What did JoePa know and when did he know it?
And should he have done more?
If the sexual assault charges against former Penn State assistant football coach Jerry Sandusky are true, those are big questions that Nittany Lion fans want answered.
There are other concerns, to be sure, in this appalling story that broke on Friday and exploded on Saturday with a grand jury report that implicated two other Penn State officials (not Paterno). Among the concerns:
-- What of the innocent boys who were victims? Have they been able to lead normal lives?
-- If Sandusky is guilty, will authorities ensure he spends the rest of his life in jail?
-- Was there a cover-up in the Penn State administration that in effect let a sexual predator loose on campus?
But the reconstruct of what legendary Lion head coach Joe Paterno knew, when he knew it and how he reacted is paramount to many Penn State faithful.
We might not ever learn the complete answer, yet JoePa's legacy could depend on this answer.
First, it must be noted that Paterno is no Jim Tressel, who lost his coaching job at Ohio State because he did not report likely NCAA violations by his football players to his administration.
Paterno, on the other hand, told his athletic director, Tim Curley, of the allegation against Sandusky when they were disclosed to Paterno in 2002.
Furthermore, Sandusky was no longer a Penn State coach at the time, although he had the run of Penn State facilities, it appears from the grand jury report.
That Sandusky was no longer a Penn State coach in 2002 is germane. For it was in 1999 that Paterno essentially forced out Sandusky, known at the time as one of the nation's top defensive coordinators.
Why push aside Sandusky?
Possibly it was a result of a 1998 police investigation of Sandusky for alleged child molestation in which Sandusky was not charged.
What did JoePa do? He told Sandusky that he would never be head coach at Penn State. The Paterno-Sandusky relationship became fractured, and Sandusky retired from coaching following the 1999 season.
At the time, no one knew why Paterno would let this defensive mastermind walk away. And, at the time, Paterno was criticized for not attending a testimonial retirement dinner for Sandusky. Perhaps now we finally know why JoePa stayed away.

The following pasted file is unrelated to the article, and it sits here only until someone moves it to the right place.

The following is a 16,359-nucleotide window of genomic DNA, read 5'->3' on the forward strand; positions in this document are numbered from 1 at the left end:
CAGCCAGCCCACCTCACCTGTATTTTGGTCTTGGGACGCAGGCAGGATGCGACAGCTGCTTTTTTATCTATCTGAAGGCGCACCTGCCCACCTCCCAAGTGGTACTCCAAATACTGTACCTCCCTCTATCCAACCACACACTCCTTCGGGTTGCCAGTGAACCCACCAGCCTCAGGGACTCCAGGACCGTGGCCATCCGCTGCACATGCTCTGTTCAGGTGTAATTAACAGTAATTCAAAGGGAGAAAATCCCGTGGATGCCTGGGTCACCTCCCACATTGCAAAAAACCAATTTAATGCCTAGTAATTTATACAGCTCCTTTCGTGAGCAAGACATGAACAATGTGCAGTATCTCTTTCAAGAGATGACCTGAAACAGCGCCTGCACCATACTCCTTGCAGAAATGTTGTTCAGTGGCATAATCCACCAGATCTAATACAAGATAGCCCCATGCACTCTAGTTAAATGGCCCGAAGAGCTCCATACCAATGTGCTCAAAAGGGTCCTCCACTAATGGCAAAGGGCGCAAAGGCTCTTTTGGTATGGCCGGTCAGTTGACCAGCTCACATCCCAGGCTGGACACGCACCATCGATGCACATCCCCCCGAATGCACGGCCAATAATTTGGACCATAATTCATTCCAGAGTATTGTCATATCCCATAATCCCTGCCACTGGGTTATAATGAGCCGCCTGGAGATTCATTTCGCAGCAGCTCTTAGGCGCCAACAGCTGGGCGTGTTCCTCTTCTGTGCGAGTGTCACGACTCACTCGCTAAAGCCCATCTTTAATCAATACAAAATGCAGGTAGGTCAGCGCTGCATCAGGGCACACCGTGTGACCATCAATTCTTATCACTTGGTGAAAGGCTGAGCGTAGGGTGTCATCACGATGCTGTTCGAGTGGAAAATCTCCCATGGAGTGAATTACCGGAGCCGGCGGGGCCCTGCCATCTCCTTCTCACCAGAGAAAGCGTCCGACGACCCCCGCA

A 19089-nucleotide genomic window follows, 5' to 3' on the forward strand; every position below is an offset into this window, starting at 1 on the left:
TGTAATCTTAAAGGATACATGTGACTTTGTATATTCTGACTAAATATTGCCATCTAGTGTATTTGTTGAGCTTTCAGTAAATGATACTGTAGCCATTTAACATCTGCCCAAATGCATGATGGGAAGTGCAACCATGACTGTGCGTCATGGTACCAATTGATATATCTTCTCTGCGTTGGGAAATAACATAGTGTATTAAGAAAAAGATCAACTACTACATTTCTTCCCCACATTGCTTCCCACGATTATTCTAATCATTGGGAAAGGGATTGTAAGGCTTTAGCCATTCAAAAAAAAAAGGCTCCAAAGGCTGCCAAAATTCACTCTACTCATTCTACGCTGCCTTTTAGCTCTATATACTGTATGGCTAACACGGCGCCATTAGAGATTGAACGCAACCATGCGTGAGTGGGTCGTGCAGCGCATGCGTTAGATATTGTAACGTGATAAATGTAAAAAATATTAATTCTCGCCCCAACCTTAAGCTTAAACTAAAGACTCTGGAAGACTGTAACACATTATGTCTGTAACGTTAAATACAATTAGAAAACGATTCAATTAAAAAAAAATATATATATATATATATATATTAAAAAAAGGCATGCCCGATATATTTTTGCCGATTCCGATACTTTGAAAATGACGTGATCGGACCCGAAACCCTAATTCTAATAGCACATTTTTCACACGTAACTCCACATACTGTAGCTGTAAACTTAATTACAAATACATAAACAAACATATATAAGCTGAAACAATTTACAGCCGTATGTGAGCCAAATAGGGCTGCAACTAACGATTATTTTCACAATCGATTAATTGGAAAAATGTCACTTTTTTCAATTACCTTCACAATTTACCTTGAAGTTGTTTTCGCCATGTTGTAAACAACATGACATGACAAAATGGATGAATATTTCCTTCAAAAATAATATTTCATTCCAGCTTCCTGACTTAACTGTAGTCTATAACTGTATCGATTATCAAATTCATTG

After 1999, Sandusky became even more involved in his Second Mile charity, which tries to help troubled and disadvantaged boys.
If the grand jury report is accurate, Sandusky targeted his victims via the Second Mile, not through any Penn State activity. However, because Sandusky held an emeritus position at Penn State, he had an office on campus and access to football and recreational facilities.
In 2002, an allegation against Sandusky (on Penn State property) was presented to Paterno, who on Sunday said it was conveyed to him then as "something inappropriate." Paterno in turn reported the allegation to athletic director Curley (who in this investigation is charged with perjury and failure to report child abuse).
Penn State reacted by banning Sandusky from bringing youth onto Penn State's campus. And Penn State notified the Second Mile of an allegation against Sandusky.
Meanwhile, Penn State really couldn't enforce the ban on Sandusky bringing youth on campus, since the campus is so large.
Which leads to questions concerning Paterno.
Sure, he did the right thing by telling Curley about Sandusky, but should Paterno also have gone directly to the police? And, should Paterno have followed up to see what, if anything, happened with that 2002 Sandusky allegation?
As we said earlier, we might need more discovery before these questions can be fairly answered.
The grand jury report lists no other post-2002 Sandusky allegations that made their way to Paterno. Perhaps Paterno assumed Sandusky had been cleared in an internal or even police investigation.
And remember, by 2002 Sandusky had not been a Penn State coach for three years -- so what exactly was JoePa's moral obligation?
Without all of the information –- and acknowledging that hindsight is always right -– here’s a stab at it:
An allegation of an adult preying on youth is very serious, particularly if that adult has constant interaction with youth by nature of his position -- Sandusky and the Second Mile. Remember as well that Paterno had to be aware of the 1998 Sandusky allegation.
So, if Paterno was not curious about what happened to Sandusky after the 2002 incident, he should have been for the sake of any potential future victims –- particularly if JoePa continued to see Sandusky around campus.
And, in fact -- if the grand jury charges are true -- Sandusky continued to prey on young boys for at least six more years following the 2002 allegation. That is heavy stuff. And it probably could have been prevented.
Want more heavy stuff? If the grand jury report is correct, Sandusky was sexually assaulting youth for at least five years while he was a football coach at Penn State, with Paterno as his boss.
Again, it goes back to perhaps the most heinous crime that one can commit: An adult preying on youth.
This is more than a black eye for Penn State. This is a cancer.
And, depending on how the blanks are filled in, this could forever mar the Joe Paterno legacy.
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